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Esthetician

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Overall Score
(7.0 out of 10)

Number of Jobs

17,700

Median Salary

$28,640

Unemployment Rate

3.9 percent

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This Job is Ranked in
Best Health Care Jobs #19
The 100 Best Jobs #29

Skin care specialists cleanse and beautify the face and body to enhance a person’s overall appearance. Typically, people who engage in this type of work care deeply about helping people, as the pay isn’t especially good compared to other health care occupations. If you become a skin care specialist, you’ll work closely with clients to evaluate their skin condition and appearance, discuss possible treatments to improve skin quality and remove unwanted hair using wax, laser or other treatment methods. You’ll clean their skin before applying makeup and help them understand which products – including cleaners, lotions and creams – are best suited for them. Advising clients on how to apply makeup and care for their skin is another important responsibility, which might include helping clients outline a treatment plan. Since the job includes frequent touching and constant interaction, you have to enjoy working with people on a personal basis. To remove dead or dry skin, some skin care specialists may provide a variety of treatments, such as peels, masks or scrubs. Facial, full-body treatments and head and neck massages are part of the job as well. In some cases, you may have to refer clients to a dermatologist for serious skin problems. A less glamorous part of the job is disinfecting equipment and cleaning work areas.

According to the Bureau of Labor Statistics, skin care specialists, or estheticians as they’re frequently called, typically work in salons, health and beauty spas, on cruise ships, and in medical offices. Some work with plastic surgeons and offer post-surgical care to patients and burn victims. Most work full time, but many work evenings and weekends on a part-time basis. Approximately, 27 percent of skin care specialists were self-employed.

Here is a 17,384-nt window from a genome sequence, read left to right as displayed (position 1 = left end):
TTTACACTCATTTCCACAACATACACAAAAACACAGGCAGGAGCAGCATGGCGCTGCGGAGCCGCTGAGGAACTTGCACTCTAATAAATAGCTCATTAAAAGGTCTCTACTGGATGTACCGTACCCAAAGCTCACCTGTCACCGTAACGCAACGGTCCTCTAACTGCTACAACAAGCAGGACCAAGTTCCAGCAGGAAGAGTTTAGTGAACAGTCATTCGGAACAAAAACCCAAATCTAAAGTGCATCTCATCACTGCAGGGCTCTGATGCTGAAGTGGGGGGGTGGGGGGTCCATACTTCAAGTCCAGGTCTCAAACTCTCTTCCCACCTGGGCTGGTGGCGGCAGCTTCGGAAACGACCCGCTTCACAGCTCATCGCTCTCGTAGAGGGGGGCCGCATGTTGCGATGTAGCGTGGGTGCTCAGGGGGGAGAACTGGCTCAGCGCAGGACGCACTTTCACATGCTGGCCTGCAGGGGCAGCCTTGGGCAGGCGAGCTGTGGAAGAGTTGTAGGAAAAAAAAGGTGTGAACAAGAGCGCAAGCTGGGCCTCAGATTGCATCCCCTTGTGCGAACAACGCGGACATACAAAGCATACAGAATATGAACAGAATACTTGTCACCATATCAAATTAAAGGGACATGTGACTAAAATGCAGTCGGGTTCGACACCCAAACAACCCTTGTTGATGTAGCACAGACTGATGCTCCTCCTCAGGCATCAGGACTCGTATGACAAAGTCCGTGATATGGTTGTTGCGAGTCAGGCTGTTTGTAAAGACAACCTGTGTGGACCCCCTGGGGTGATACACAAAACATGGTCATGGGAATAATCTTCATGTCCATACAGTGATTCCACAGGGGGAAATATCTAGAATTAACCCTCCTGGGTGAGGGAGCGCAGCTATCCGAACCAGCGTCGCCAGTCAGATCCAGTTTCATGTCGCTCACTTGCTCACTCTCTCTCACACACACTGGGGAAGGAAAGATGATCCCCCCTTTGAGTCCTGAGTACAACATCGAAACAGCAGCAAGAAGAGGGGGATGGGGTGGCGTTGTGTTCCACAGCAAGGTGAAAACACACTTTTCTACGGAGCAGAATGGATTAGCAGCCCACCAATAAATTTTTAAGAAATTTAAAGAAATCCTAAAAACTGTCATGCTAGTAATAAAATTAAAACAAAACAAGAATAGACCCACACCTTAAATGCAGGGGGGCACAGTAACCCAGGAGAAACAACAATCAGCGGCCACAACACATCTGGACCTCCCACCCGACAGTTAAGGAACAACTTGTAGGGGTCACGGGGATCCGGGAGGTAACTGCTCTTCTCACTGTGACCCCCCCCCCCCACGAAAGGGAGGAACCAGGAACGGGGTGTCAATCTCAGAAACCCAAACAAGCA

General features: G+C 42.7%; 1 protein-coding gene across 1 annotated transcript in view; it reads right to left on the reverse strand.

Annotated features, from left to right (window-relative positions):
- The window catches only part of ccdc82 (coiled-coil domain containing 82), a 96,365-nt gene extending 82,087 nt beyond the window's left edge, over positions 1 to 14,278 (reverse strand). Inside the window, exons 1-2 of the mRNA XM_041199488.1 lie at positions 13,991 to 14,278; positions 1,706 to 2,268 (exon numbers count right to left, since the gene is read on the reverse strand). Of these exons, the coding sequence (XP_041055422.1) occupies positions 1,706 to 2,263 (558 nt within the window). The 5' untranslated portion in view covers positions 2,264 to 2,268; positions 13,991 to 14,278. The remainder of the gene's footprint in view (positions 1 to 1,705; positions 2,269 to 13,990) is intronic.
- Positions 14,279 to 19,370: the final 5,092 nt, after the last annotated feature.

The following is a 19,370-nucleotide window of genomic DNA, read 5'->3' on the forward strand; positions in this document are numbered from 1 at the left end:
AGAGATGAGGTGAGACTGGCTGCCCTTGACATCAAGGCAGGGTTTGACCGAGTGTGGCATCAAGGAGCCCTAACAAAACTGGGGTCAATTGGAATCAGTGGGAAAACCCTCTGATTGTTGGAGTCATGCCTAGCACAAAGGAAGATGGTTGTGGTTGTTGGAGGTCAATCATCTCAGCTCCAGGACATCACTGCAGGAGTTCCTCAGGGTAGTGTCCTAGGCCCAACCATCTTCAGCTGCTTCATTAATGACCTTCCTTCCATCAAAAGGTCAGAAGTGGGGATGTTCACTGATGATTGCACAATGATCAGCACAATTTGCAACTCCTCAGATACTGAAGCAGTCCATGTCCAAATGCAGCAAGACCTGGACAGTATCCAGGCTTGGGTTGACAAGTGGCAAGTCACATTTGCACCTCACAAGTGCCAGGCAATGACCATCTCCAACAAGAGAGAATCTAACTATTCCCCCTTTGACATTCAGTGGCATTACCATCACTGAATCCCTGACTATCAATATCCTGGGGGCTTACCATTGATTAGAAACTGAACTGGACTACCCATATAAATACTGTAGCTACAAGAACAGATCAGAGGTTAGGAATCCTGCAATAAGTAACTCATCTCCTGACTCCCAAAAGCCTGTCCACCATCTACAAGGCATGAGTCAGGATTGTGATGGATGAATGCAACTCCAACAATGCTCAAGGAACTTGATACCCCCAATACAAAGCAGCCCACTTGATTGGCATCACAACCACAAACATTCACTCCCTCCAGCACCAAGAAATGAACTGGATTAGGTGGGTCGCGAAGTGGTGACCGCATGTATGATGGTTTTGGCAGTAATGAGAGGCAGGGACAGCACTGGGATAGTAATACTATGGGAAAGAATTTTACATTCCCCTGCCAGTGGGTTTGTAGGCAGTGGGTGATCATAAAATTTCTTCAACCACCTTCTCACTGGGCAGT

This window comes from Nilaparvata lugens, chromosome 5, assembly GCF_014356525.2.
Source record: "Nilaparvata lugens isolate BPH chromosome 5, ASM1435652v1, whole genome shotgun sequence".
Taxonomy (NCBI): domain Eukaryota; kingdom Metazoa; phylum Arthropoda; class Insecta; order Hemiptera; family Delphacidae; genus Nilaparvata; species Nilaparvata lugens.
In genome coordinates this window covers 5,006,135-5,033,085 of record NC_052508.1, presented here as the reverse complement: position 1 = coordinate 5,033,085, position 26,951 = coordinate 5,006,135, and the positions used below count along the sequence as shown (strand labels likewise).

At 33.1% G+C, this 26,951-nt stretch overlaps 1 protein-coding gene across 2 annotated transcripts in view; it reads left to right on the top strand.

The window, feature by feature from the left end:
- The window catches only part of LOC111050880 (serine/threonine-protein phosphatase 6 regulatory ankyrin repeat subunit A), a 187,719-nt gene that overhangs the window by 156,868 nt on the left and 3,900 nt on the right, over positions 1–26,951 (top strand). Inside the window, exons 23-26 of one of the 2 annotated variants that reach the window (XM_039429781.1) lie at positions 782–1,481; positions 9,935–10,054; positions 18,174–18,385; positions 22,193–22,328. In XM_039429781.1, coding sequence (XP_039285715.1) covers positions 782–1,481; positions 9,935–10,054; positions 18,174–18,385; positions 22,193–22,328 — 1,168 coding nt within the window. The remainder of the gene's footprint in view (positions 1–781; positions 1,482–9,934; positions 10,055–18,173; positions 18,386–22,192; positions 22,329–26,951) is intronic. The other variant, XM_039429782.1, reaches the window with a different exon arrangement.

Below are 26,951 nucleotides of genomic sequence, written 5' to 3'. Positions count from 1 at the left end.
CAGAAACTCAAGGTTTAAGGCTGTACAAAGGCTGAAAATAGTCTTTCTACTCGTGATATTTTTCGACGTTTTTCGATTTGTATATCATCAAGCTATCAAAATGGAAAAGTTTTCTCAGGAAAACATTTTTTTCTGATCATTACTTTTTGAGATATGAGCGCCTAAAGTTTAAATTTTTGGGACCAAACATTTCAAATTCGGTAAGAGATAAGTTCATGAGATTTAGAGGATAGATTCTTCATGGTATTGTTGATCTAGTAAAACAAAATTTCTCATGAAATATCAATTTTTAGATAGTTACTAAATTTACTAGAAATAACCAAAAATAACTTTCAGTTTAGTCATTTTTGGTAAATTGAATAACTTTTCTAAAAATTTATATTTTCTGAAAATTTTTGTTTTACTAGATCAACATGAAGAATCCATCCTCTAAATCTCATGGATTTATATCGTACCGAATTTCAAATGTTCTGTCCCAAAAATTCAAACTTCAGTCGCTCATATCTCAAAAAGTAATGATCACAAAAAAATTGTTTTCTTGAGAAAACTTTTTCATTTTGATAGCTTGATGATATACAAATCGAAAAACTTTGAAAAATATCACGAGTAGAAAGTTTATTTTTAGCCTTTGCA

The field is booming. The BLS projects employment growth of almost 40 percent from 2012 to 2022, much faster than the average for all occupations. This growth is driven primarily by the desire of women, and a growing number of men, to reduce the appearance of aging. According to the BLS, there were 44,400 esthetician jobs in 2012, of which about half were in the personal care services industry.

Salary

According to the BLS, skin care specialists made a median salary of $28,640 in 2012. The highest-paid 10 percent in the profession earned $51,900, while the lowest-paid earned $17,460 that year. The top-paying industries for this type of work are outpatient care centers, with an annual average salary of $42,680, and general medical and surgical hospitals, with an annual average wage of $40,500. Physicians’ offices also compensate skin care specialists well, providing an annual average salary of $39,420. The highest-paid positions in the field reside in the metropolitan areas of Bridgeport, Conn., Jefferson City, Mo., and Albuquerque, N.M.

Salary Range

75th Percentile $38,550
Median $28,640
25th Percentile $19,770

Training

Skin care specialists are required to complete a cosmetology or aesthetician program, and all states except Connecticut require estheticians to obtain a license. Educational requirements vary, with 250 hours to 1,500 hours of classes depending on the state. If a skin care specialist who is licensed in one state wishes to work in another one that requires more hours, he or she will need the additional training to work and be licensed in that state. Some entry-level estheticians will receive further training on the job, especially if they work with chemicals. With new products constantly entering the market and medical advancements, the Professional Beauty Association and American Association of Cosmetology Schools offer continuing education, through seminars and webinars, so specialists can stay up to date on the latest skin care treatments and developments in the field.

Reviews & Advice

Some high schools offer vocational training in cosmetology. But many skin care specialists enroll in a state-approved cosmetology or aesthetician program where they’ll learn the best practices for providing services from waxing to facials. Every state has different requirements for the necessary hours of schooling, and the Associated Skin Care Professionals offers a Skin Care State Regulation Guide you can use to find the required hours for your state. After completing a program, hopeful skin care specialists must take a written and practical exam to obtain a license. When on the job hunt, look to professional organizations, like the Professional Beauty Association, that often post job openings on websites.

Job Satisfaction

Upward Mobility fair Average
Stress Level fair Average
Flexibility good Above Average
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Last updated by Harriet Edleson.


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